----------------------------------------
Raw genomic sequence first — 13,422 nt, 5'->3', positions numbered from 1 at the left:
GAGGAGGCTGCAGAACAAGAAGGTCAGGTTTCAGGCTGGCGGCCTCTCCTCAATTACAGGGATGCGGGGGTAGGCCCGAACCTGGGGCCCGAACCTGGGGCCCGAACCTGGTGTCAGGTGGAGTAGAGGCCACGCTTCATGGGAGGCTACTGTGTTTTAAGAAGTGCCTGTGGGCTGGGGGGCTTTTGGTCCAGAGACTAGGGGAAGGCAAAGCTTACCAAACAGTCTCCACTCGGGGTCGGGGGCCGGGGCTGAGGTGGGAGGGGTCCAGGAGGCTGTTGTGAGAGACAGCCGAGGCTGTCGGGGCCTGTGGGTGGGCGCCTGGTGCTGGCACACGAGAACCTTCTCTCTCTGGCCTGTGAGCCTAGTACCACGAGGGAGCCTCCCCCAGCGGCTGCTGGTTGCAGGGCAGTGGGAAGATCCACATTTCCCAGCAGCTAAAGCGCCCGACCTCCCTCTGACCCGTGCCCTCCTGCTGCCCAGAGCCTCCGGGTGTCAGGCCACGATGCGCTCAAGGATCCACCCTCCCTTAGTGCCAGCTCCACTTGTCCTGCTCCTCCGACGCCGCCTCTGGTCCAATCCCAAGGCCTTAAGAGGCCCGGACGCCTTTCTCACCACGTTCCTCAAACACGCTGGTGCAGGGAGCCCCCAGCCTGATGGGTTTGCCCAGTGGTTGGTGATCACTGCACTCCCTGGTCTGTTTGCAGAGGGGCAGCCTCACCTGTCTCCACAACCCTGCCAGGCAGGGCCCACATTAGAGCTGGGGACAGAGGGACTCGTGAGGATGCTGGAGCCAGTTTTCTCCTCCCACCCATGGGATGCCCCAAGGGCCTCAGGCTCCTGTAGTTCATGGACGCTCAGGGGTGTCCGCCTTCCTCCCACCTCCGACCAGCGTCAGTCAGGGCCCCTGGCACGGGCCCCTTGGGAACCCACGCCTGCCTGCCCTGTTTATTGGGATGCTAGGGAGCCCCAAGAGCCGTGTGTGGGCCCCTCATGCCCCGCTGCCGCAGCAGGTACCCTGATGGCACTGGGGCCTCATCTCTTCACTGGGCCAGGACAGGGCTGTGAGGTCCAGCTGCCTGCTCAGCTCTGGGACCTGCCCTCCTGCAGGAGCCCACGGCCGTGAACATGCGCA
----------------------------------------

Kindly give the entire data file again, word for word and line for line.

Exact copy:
Raw genomic sequence first — 13,422 nt, 5'->3', positions numbered from 1 at the left:
GAGGAGGCTGCAGAACAAGAAGGTCAGGTTTCAGGCTGGCGGCCTCTCCTCAATTACAGGGATGCGGGGGTAGGCCCGAACCTGGGGCCCGAACCTGGGGCCCGAACCTGGTGTCAGGTGGAGTAGAGGCCACGCTTCATGGGAGGCTACTGTGTTTTAAGAAGTGCCTGTGGGCTGGGGGGCTTTTGGTCCAGAGACTAGGGGAAGGCAAAGCTTACCAAACAGTCTCCACTCGGGGTCGGGGGCCGGGGCTGAGGTGGGAGGGGTCCAGGAGGCTGTTGTGAGAGACAGCCGAGGCTGTCGGGGCCTGTGGGTGGGCGCCTGGTGCTGGCACACGAGAACCTTCTCTCTCTGGCCTGTGAGCCTAGTACCACGAGGGAGCCTCCCCCAGCGGCTGCTGGTTGCAGGGCAGTGGGAAGATCCACATTTCCCAGCAGCTAAAGCGCCCGACCTCCCTCTGACCCGTGCCCTCCTGCTGCCCAGAGCCTCCGGGTGTCAGGCCACGATGCGCTCAAGGATCCACCCTCCCTTAGTGCCAGCTCCACTTGTCCTGCTCCTCCGACGCCGCCTCTGGTCCAATCCCAAGGCCTTAAGAGGCCCGGACGCCTTTCTCACCACGTTCCTCAAACACGCTGGTGCAGGGAGCCCCCAGCCTGATGGGTTTGCCCAGTGGTTGGTGATCACTGCACTCCCTGGTCTGTTTGCAGAGGGGCAGCCTCACCTGTCTCCACAACCCTGCCAGGCAGGGCCCACATTAGAGCTGGGGACAGAGGGACTCGTGAGGATGCTGGAGCCAGTTTTCTCCTCCCACCCATGGGATGCCCCAAGGGCCTCAGGCTCCTGTAGTTCATGGACGCTCAGGGGTGTCCGCCTTCCTCCCACCTCCGACCAGCGTCAGTCAGGGCCCCTGGCACGGGCCCCTTGGGAACCCACGCCTGCCTGCCCTGTTTATTGGGATGCTAGGGAGCCCCAAGAGCCGTGTGTGGGCCCCTCATGCCCCGCTGCCGCAGCAGGTACCCTGATGGCACTGGGGCCTCATCTCTTCACTGGGCCAGGACAGGGCTGTGAGGTCCAGCTGCCTGCTCAGCTCTGGGACCTGCCCTCCTGCAGGAGCCCACGGCCGTGAACATGCGCA